As with TPL, my standard rule of thumb for process machinery (typically 4in journal or larger, and 1800 rpm or more, and not a automobile crank shaft winky smile) is 1.5 to 2.0 mil per inch of shaft diameter (diametral clearance). I have used this for years and it has very rarely let me down, for either tilt pad or plain journal bearings.

-The future's so bright I gotta wear shades!

TPL (Mechanical)
8 Feb 07 4:04
Twitchy - can you let us know what you are trying to achieve?

Are you involved in a bearing design exercise or you you checking an existing installation? What is the application - rotating equipment or what?
Twitchy (Mechanical) (OP)
8 Feb 07 20:23
I am trying to check the clearances of existing white metal bearings on a 2250 hp electric motor. Ambient temp. is around 86 degF (30degC) and normal operating temp of bearing is around 122 degF (50 degC). We have a check sheet for the technicians but nobody knows what is out of spec or in spec. Twitchy
TPL (Mechanical)
9 Feb 07 4:49
1.5 thou of clearance for each 1 inch of journal diameter will do nicely for this. Get a little concerned if you have more than 2 thou per inch of diameter.

You could check to see if the same bearing is fitted to both ends and compare measured clearances.

Better still, you could retrieve and loosely assemble new/spare bearing shells (from your spares store) and take id measurements for use as a reference for installed bearings.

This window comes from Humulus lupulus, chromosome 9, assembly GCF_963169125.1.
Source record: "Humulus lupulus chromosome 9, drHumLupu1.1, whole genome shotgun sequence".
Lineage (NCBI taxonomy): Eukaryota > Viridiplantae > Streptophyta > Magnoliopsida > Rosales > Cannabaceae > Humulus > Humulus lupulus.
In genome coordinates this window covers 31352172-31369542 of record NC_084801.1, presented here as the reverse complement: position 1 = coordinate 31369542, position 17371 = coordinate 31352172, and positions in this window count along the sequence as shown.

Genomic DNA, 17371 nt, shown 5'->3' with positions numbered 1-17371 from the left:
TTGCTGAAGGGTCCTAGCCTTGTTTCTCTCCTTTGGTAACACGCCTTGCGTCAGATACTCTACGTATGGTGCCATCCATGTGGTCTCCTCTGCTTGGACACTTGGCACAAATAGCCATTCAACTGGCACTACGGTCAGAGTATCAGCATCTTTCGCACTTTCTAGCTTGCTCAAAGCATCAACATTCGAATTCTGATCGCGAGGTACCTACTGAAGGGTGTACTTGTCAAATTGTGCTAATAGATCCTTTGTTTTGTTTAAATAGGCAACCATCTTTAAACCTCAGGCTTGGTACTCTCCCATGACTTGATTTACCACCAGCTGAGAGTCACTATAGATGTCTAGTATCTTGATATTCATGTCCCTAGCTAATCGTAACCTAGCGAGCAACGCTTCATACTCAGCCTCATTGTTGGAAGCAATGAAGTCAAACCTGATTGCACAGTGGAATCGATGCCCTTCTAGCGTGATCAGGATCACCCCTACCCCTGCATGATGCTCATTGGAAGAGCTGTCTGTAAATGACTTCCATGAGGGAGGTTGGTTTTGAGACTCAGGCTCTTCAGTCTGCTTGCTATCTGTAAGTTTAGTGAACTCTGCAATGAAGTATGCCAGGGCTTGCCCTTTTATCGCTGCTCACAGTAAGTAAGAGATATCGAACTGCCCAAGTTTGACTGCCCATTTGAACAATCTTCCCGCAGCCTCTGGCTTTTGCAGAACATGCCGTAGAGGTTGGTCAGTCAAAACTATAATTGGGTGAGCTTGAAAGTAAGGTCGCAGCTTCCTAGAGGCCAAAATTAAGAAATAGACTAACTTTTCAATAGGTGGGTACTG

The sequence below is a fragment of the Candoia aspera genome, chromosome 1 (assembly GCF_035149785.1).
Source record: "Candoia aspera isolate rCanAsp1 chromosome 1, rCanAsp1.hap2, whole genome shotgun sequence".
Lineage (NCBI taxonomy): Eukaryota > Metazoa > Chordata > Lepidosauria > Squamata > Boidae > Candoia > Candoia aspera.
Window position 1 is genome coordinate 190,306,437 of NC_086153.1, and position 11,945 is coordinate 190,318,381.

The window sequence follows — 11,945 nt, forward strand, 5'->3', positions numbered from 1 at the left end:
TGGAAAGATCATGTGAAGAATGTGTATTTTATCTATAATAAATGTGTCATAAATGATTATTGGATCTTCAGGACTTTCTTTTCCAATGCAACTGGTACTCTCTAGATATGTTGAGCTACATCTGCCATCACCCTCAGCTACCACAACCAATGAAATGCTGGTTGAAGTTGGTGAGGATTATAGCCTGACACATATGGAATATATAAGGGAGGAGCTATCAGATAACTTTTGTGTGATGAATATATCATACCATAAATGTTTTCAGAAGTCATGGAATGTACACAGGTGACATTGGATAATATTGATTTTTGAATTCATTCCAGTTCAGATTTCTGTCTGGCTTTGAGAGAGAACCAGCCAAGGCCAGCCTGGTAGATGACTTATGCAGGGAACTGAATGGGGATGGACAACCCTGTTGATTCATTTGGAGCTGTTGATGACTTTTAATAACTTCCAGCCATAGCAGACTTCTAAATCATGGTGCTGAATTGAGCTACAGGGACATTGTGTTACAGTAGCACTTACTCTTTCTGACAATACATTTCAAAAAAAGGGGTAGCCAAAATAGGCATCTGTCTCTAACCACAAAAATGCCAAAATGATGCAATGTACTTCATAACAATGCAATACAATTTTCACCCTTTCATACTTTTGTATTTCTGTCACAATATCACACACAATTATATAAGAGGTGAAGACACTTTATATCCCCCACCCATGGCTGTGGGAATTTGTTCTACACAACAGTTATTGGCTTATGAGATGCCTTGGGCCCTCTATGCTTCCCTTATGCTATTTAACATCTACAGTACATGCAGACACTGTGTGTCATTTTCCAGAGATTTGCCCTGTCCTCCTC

Finally, you could try to contact the bearing supplier and ask for the spec (id) of a new bearing
Helpful Member!  byrdj (Mechanical)
9 Feb 07 9:36
If you are not positive the design calls for a round bearing, you might find the readings ellictical.  that is vertical 1 to 1.5 thou/inch and horizonal 2 to 3 thou/inch.  especilly if motor is greater than 1200 rpm

to machine an eliptical bore, shims are added to horizonal joint for machining, then removed for installation.

elliptical allows the vertical clearance to be reduced for better stability, but has sufficient volume on horizonal to develop wedge and cooling flow.
Helpful Member!(2)  electricpete (Electrical)
9 Feb 07 20:38
EASA AR100 table 2-7 will give you recommended diametrical clearance as a function of shaft size  (for use during repair of motors in the absence of OEM information):
See page 12 of 35 here:
http://www.easa.com/indus/ar100-2001.pdf

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Helpful Member!  StanBognatz (Mechanical)
11 Feb 07 17:43

Twitchy,
I've got 20+ years experience analyzing rotor dynamics in sleeve bearings, and have studied shaft centerline movement extensively on large motors and turbomachinery.

For a motor in the 2,250 hp range (as TPL pointed out) a clearance of 1.5 mils per inch of shaft diameter will work nicely. You might want to specify something a bit tighter (1.3 or so) for new bearings. Do not size them above 1.5 mils/in, you will lose dynamic stiffness, especially with any bearing wear, and likely get running speed harmonics in your spectra at 2 mils/in, even with new bearings. And most motor bearings will be plain sleeve; ellipticals are more often used on turbomachinery.

If you keep the oil clean, large motors will run for quite a while (several years) before the bearings wear significantly. By starting in the 1.3 - 1.5 mil/in range, you'll get a long service life (all other things equal, of course).
electricpete (Electrical)
11 Feb 07 18:12
If you take the table values from the above link and convert to mils per inch, you get something like this:
~2.5 mils/inch for 2" shaft
~ 2 mils/inch for 4" shaft
~ 1.5 mils/inch for 6" shaft
~ 1 mil per inch for 16" shaft

You didn't tell us the speed, but I'm guessing your 2250hp motor shaft diameter might be in the range 6-10" (6" for 3600rpm machine up to 10" for slow speed machine).